The hope now is that the legacy will continue and not be dismissed. If the films encourage more film making in limerick then mission accomplished.

I for one am looking forward to the next batch of films to be produced and hopefully we can expand the talent to meet the demands of Troy Studios and other ventures in the future.

Whats Next?!

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RTÉ2 are screening The Limerick Film Trilogy in November on the Monday night Shortscreen slot and will also be available on the RTÉ Player afterwards. The trilogy consists of three short films that were made with the support of Limerick 2020 in partnership with Behind The Scenes. The scheme also received assistance from Screen Training Ireland. The dates for screening are:
LIMERICK TRILOGY – Day Off – 7th Nov ’16
LIMERICK TRILOGY – The Apparel – 14th Nov ’16 
LIMERICK TRILOGY – Date: Time – 21st Nov ’16

Up next tonight, (12:05 RTE 2) is ‘The Apparel’ written by Dan Mooney and directed by Peter Delaney under the guidance of Gerry Stembridge.

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(Photos via: Lucy Dawson)

Date:Time, the third of a trilogy of Limerick created short films has begun production in locations around the city, including Steamboat Quay, Brimstone Restaurant and Cafe Noir. With a heavy schedule of three days, the cast and crew are busily in production of this unique script. Directed by Paul Corey (under the watchful eye of Gerry Stembridge) and filmed by Paddy Jordan, Date:Time will complete the trilogy of short films under the Film Limerick Legacy project by Ronan Cassidy (Film Limerick Project Manager) and Behind The Scenes.

Post production which is headed up by Simon McGuire, is nearing completion on the first two films  ; The Apparel (Directed by Peter Delaney) and Day Off (Directed by Stephen Hall) and the post for Date:Time will be completed in the coming weeks.

There will be a September Premiere of all the films in a Limerick Venue (to be announced) which will give audiences as well as the cast and crews of all three films a chance to marvel at the hard work put into the project by Limerick Film Makers.

Keep an eye out over the next few days for the film crew in the city.

S.

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Today marks the start of a possible historic journey for the Limerick Film Industry. Announced this morning from Limerick City and County Council was the deal to purchase the former Dell building in the Plassey Technological Park for the use of creating a Film Studio.

Here is the formal Media Release detailing the deal and what it means:

 

LIMERICK CITY AND COUNTY COUNCIL AGREES PURCHASE OF FORMER DELL SITE TO FACILITATE PROPOSED MAJOR INTERNATIONAL MEDIA HUB

Media Release, Monday, 25th May 2015

LIMERICK, IRELAND- Limerick City and County Council has announced that it has agreed terms on the purchase of a 350,000 sq foot building in Plassey as part of its strategy for infrastructural development. It is proposed that the building will house a major international media hub to facilitate the production of film and television content and to provide support services.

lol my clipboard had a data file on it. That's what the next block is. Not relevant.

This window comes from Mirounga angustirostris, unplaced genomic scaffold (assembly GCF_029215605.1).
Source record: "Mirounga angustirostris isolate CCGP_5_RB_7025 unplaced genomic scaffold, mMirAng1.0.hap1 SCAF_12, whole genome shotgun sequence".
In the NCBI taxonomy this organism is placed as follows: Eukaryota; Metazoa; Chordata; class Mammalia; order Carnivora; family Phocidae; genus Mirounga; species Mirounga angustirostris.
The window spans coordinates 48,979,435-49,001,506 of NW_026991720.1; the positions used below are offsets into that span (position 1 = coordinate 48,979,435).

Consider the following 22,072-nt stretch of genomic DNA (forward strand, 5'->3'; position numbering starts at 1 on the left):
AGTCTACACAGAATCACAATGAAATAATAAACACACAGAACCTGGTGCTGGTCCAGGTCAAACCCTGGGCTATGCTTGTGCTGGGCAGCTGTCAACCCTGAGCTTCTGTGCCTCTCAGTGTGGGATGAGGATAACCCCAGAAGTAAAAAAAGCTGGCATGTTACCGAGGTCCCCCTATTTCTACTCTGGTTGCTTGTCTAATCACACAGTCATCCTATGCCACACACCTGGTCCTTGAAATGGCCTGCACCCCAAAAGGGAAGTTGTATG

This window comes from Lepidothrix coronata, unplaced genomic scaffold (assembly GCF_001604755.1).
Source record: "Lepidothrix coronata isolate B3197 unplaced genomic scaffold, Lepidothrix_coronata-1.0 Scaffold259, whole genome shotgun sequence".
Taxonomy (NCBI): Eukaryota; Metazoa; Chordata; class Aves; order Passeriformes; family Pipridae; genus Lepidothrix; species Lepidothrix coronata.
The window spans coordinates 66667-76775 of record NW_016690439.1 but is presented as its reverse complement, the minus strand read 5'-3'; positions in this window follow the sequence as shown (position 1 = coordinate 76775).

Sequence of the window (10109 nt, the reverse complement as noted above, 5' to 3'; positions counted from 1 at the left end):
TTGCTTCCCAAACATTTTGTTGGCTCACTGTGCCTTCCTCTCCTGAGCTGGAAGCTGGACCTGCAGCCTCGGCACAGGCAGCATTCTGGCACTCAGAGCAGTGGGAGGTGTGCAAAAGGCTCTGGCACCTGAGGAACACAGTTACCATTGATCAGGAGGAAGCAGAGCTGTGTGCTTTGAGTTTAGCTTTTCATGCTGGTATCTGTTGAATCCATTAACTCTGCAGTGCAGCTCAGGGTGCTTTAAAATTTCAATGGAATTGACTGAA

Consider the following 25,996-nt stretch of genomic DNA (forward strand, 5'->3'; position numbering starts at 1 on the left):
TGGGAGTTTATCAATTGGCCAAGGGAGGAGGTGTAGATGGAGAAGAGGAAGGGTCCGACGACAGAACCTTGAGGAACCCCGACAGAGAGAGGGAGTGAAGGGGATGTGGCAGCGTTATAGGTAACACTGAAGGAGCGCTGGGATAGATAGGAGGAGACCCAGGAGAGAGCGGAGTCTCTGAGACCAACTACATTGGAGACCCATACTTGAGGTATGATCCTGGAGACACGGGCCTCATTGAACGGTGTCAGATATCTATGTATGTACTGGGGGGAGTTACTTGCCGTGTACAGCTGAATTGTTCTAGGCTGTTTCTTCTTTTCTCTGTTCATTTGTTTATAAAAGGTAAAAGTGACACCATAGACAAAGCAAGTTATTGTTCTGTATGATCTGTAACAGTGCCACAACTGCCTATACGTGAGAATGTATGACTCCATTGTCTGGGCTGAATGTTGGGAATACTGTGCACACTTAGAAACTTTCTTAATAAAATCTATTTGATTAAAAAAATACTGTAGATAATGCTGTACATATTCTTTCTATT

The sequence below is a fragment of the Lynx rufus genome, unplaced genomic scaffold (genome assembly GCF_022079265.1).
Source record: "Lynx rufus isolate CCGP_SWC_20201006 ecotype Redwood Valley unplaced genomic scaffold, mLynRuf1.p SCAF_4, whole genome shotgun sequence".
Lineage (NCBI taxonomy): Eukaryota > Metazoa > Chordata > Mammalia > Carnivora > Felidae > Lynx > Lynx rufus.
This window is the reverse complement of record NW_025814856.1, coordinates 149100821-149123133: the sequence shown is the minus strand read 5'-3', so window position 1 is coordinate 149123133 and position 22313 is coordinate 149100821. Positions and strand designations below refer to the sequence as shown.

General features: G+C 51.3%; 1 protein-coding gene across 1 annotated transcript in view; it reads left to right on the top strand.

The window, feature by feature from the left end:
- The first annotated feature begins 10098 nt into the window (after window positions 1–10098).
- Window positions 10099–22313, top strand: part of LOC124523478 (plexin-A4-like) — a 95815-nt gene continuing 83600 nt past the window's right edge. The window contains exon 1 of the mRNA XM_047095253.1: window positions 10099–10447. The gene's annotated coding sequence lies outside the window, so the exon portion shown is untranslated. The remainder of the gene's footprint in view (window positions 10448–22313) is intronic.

The local authority remains in discussions with Ardmore Studios, Ireland’s top Film and Television Studios, for the provision of much needed studio infrastructure for the Mid-West.

The proposed location of the international studio which the Council has purchased in the region of €5-6m is a former industrial building on Plassey Park Road in Limerick, approximately 25 acres in size with 7.5 acres of development land available and 750 car spaces.

A former manufacturing facility, it was leased successfully and visited by thousands as ‘The Culture Factory’ venue for Limerick City of Culture 2014.

Welcoming the news, Limerick City and County Council Chief Executive Conn Murray said the purchase is ‘an important step in the local authority’s plan to create an international film centre and major sustainable employment in Limerick’.

“Our discussions with Ardmore Studios are continuing at pace since we first announced that we were working together late last year,” Mr Murray said. “We’re delighted that subject to finalising details, we have agreed terms on the purchase of the former Dell building in Plassey. The purchase of this building is the first step in our strategy to create major studio facilities in Limerick. The next part of the process is to finalise our discussions with Ardmore Studios. We have been encouraged by the response to this initiative.”

Mr Murray said he is hopeful that the purchase of the building will lead to major sustainable employment and the creation of a new film industry in Limerick.

“There is a clear and urgent demand for large scale studio space and support buildings in Ireland, and  many of the pre-conditions necessary for the creation of studios already exist in Limerick,” he added.

“It is evident that success is based on government support, direct investment and commitment given to the vision of those involved. We hope that this is just the start of a project which will create a new industry and a huge number of jobs locally. It’s also a logical legacy of Limerick’s year as National City of Culture 2014 and its bid to become European Capital of Culture for 2020.”

ENDS

I spoke with Joe Nash of Limericks Live 95FM on Thursday last about the benefits of this deal for the Film Makers and students of Limerick. See Below. (Click on Image to hear sound Grab)

Live 95fm news Story

Here is the DIRECT LINK

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Limerick is in the middle of setting a deal for a film Production studio of its own.
See the article from the Irish Examiner:

http://www.irishexaminer.com/ireland/international-film-studio-moves-to-limerick-330283.html#.VVMJT3R7JBQ.facebook

More news as it becomes available.
S.

In todays Limerick Leader is the UL student driven, newspaper Limerick Voice, in which is a feature on the Local Film Making Talent in Limerick and the mid-west region. Thanks to journalist Jane O’Flaherty for the stories and coverage.

Click on the images for the scanned articles.

Limerick Voice Article 1 Limerick Voice Article 2